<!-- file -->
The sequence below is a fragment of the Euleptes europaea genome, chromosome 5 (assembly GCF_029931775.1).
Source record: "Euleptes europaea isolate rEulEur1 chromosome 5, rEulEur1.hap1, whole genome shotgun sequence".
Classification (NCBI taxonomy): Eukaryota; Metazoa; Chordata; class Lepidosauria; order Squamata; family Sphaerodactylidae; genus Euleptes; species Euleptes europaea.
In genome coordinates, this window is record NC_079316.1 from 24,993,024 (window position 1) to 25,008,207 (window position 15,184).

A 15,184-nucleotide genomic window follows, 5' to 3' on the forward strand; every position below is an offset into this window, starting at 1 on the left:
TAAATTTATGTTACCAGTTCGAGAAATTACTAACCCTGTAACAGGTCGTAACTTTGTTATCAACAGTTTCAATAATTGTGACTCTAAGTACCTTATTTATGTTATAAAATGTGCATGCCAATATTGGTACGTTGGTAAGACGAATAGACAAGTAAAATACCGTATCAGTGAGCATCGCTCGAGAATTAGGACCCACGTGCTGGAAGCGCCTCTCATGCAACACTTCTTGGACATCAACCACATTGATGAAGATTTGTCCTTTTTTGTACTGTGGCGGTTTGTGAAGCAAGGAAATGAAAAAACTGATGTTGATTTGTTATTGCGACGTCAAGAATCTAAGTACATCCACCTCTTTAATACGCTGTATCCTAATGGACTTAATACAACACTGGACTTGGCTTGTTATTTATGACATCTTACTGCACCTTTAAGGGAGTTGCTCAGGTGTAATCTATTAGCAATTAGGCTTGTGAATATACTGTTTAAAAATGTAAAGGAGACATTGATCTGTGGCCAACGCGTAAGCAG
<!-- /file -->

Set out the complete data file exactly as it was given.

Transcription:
The sequence below is a fragment of the Euleptes europaea genome, chromosome 5 (assembly GCF_029931775.1).
Source record: "Euleptes europaea isolate rEulEur1 chromosome 5, rEulEur1.hap1, whole genome shotgun sequence".
Classification (NCBI taxonomy): Eukaryota; Metazoa; Chordata; class Lepidosauria; order Squamata; family Sphaerodactylidae; genus Euleptes; species Euleptes europaea.
In genome coordinates, this window is record NC_079316.1 from 24,993,024 (window position 1) to 25,008,207 (window position 15,184).

A 15,184-nucleotide genomic window follows, 5' to 3' on the forward strand; every position below is an offset into this window, starting at 1 on the left:
TAAATTTATGTTACCAGTTCGAGAAATTACTAACCCTGTAACAGGTCGTAACTTTGTTATCAACAGTTTCAATAATTGTGACTCTAAGTACCTTATTTATGTTATAAAATGTGCATGCCAATATTGGTACGTTGGTAAGACGAATAGACAAGTAAAATACCGTATCAGTGAGCATCGCTCGAGAATTAGGACCCACGTGCTGGAAGCGCCTCTCATGCAACACTTCTTGGACATCAACCACATTGATGAAGATTTGTCCTTTTTTGTACTGTGGCGGTTTGTGAAGCAAGGAAATGAAAAAACTGATGTTGATTTGTTATTGCGACGTCAAGAATCTAAGTACATCCACCTCTTTAATACGCTGTATCCTAATGGACTTAATACAACACTGGACTTGGCTTGTTATTTATGACATCTTACTGCACCTTTAAGGGAGTTGCTCAGGTGTAATCTATTAGCAATTAGGCTTGTGAATATACTGTTTAAAAATGTAAAGGAGACATTGATCTGTGGCCAACGCGTAAGCAG